Kombucha is a complex, living product with an enormous range of styles and flavors that delight the senses and enliven the body. Mixed with juice, spices or brewed with other beverages; it is most often consumed raw but can also be filtered, force carbonated or in some cases pasteurized; and it can be fermented with a variety of substrates yielding new and exotic combinations. This amazing diversity of expression is part of the mystique of kombucha but also presents difficulty when testing for ethanol due to its inherent biodiversity and complexity, as well as the wide spectrum of serving possibilities.
Kombucha companies currently rely on individual labs to test for ethanol. The KBI Special Projects Team (sub-committee of LGO) contacted over a dozen labs with experience working with kombucha and discovered that each lab has its own method for testing for ethanol. Three main methods are being utilized for testing ethanol in kombucha – alcolyzer (refraction), densitometry and gas chromatography. Moreover, each lab will apply their own tweaks and adjustments to the process in order to account for kombucha’s unique characteristics. The inconsistency in methodology is concerning because kombucha has so many quirks that need to be accounted for and numerous decisions in the testing process can have a significant effect on the final result. With so many changing the methods ever so slightly, it is little wonder that consistent results are simply not achievable.
Oftentimes, the sample is simply run through a beer alcolyzer system designed to effortlessly detect the much higher, and therefore easier to measure, levels of ethanol. Kombucha, being far more complex than beer, contains organic acids, fermented sugars, and live culture strands that are simply not present in most commercial beers. Moreover, the unique kombucha culture is a symbiosis and the bacteria consume the ethanol created by the yeast into organic acids that may have a similar density to ethanol thereby creating false positives.
Just a handful of labs are currently using more sophisticated techniques, like headspace gas chromatography to suss out the nuances. This method shows a lot of promise as it opts to use far lower detection limits than is recommended in the AOAC method for testing beer, consistent with the lower levels of ethanol observed in kombucha. Another difference in sample handling is to not centrifuge it to avoid adulterating the analyte.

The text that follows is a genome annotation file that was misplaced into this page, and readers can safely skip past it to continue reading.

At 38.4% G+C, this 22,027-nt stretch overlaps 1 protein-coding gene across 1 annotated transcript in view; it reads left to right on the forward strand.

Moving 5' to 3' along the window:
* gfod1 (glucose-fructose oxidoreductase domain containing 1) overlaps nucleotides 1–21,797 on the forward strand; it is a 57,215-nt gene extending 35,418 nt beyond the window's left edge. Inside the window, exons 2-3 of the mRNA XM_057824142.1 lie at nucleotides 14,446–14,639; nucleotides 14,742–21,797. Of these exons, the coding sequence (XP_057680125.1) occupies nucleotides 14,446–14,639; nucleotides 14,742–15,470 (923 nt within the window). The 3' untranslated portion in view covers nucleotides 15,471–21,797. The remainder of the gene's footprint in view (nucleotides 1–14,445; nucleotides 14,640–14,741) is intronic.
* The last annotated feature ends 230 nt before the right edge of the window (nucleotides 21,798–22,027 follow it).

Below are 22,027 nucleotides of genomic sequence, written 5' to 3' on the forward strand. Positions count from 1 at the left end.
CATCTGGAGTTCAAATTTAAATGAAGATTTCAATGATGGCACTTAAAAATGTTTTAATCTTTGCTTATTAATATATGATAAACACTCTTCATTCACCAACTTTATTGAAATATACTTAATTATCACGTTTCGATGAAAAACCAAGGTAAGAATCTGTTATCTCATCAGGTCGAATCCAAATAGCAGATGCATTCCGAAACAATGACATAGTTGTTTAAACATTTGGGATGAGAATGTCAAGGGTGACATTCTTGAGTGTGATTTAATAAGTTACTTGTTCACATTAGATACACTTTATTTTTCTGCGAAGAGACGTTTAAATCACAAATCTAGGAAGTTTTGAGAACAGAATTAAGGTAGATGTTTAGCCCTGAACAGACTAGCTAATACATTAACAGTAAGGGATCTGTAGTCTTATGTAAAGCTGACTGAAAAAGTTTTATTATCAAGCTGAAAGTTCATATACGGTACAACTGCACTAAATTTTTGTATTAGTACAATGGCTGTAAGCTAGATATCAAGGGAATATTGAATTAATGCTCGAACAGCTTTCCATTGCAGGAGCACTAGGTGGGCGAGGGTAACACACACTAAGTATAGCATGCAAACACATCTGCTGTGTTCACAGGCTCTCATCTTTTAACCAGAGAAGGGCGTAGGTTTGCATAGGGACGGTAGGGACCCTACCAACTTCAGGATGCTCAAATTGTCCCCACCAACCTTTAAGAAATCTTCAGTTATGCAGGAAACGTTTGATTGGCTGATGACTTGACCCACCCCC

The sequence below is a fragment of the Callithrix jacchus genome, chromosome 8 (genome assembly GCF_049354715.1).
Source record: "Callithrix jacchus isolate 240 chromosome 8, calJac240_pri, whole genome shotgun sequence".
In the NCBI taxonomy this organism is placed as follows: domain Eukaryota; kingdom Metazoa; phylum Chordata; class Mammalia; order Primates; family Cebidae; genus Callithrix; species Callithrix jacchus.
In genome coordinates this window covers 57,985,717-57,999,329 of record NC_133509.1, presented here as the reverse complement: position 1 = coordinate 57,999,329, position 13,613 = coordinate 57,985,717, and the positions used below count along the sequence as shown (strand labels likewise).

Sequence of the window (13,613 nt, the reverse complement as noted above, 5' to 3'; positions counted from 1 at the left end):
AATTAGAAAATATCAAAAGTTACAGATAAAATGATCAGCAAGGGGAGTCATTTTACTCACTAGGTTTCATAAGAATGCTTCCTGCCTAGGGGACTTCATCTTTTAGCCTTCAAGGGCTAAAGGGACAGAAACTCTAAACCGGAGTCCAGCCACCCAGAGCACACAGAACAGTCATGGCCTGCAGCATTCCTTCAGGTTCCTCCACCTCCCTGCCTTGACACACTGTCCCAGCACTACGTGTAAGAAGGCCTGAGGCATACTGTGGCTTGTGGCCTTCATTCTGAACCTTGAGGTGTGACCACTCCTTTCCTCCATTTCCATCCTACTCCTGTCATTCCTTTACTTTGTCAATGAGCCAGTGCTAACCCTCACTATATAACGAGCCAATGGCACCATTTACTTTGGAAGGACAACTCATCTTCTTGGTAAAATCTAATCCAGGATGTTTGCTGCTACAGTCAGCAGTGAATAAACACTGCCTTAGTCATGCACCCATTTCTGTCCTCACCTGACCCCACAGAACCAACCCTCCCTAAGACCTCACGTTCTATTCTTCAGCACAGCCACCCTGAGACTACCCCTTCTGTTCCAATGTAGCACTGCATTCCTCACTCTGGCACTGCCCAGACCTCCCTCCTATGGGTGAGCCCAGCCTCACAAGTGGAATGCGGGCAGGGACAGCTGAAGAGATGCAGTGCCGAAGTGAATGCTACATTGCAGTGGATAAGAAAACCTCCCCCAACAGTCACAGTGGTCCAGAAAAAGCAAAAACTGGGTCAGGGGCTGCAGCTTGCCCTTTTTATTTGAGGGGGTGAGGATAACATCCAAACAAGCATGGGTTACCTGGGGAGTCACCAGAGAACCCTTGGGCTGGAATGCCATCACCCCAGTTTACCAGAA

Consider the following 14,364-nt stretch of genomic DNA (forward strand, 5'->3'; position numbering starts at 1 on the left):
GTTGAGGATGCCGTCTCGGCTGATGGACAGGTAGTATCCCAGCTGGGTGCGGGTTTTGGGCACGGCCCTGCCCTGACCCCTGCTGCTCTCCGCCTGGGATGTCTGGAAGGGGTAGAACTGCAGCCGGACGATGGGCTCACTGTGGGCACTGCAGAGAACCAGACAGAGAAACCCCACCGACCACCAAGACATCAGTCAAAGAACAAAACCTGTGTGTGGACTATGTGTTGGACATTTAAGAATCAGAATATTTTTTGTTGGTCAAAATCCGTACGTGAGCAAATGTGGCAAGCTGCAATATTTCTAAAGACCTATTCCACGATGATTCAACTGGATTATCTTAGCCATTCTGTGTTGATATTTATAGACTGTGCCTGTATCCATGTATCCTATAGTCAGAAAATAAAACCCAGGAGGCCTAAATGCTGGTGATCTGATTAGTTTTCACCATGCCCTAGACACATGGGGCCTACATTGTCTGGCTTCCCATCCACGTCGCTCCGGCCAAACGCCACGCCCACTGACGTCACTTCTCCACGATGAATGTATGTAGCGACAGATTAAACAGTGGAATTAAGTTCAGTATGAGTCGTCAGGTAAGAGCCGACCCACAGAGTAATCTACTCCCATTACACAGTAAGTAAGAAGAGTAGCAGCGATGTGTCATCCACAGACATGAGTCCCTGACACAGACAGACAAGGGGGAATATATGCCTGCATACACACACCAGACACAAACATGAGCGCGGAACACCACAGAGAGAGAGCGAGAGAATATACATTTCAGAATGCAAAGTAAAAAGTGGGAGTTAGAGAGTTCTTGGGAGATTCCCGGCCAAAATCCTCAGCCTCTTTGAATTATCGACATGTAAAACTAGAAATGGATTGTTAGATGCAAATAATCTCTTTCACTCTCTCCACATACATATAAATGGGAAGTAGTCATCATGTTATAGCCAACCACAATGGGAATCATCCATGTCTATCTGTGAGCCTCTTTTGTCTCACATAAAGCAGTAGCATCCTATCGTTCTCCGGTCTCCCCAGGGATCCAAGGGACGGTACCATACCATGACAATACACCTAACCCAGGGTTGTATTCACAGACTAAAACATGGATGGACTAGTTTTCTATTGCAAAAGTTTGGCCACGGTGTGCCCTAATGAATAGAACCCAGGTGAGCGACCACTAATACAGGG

Still others utilize AOAC 983.13 method for testing wine that relies on centrifuging the kombucha sample to remove the high levels of sediment present in kombucha and then later factors in the removed sediment into the final mass percentage. This method shows similar results to the modified 984.14 method, and shows promise when adjusted for kombucha’s low detection levels. What is abundantly clear, however, is that there is no consensus available for the appropriate method to use when testing kombucha.
In one lab, the same bottle of kombucha was tested using the beer alcolyzer and a modified AOAC 984.14 method for testing beer. The beer alcolyzer system claimed that the kombucha contained levels of ethanol higher than 0.5%, the level above which a beverage must be marketed as alcoholic. When analyzed using the modified AOAC method, a gas chromatography method, the kombucha was tested to be well under 0.5% ethanol. Because the limit for alcohol content in non-alcoholic kombucha is so low at 0.5%, it is imperative that the testing is done accurately and precisely. When an unmarked bottle of Bud Light was tested, both the beer alcolyzer system and the gas chromatography method were highly precise, possibly because its higher alcohol content is easier to detect with higher detection limits.
The lack of consistency is evident even at the same lab. The same samples were sent with different labels to a lab and the test results for the exact same samples had a variance of +/- 1% ABV – that’s more than double the legal limit! So, how do we all get on the same page and find an accurate, repeatable, consistent test for ethanol in kombucha? Collaboration, of course! We are symbiotic after all.
The kombucha industry is reaching out to collaborate with the most educated body of scientists to establish a new testing standard for ethanol in kombucha. By partnering with AOAC, KBI participates in an ethical, scientific process for creating testing methods. Moreover, the TTB, FDA and other government, non-profit, academic and others will work together and decide through consensus on the appropriate method for accurate, consistent and repeatable results. The lack of definitive research in this field has frustrated kombucha brewers who are taking measures to brew compliant products and regulatory agencies. Working with industry experts, KBI hopes to reach a universal truth for testing kombucha to better serve and inform consumers.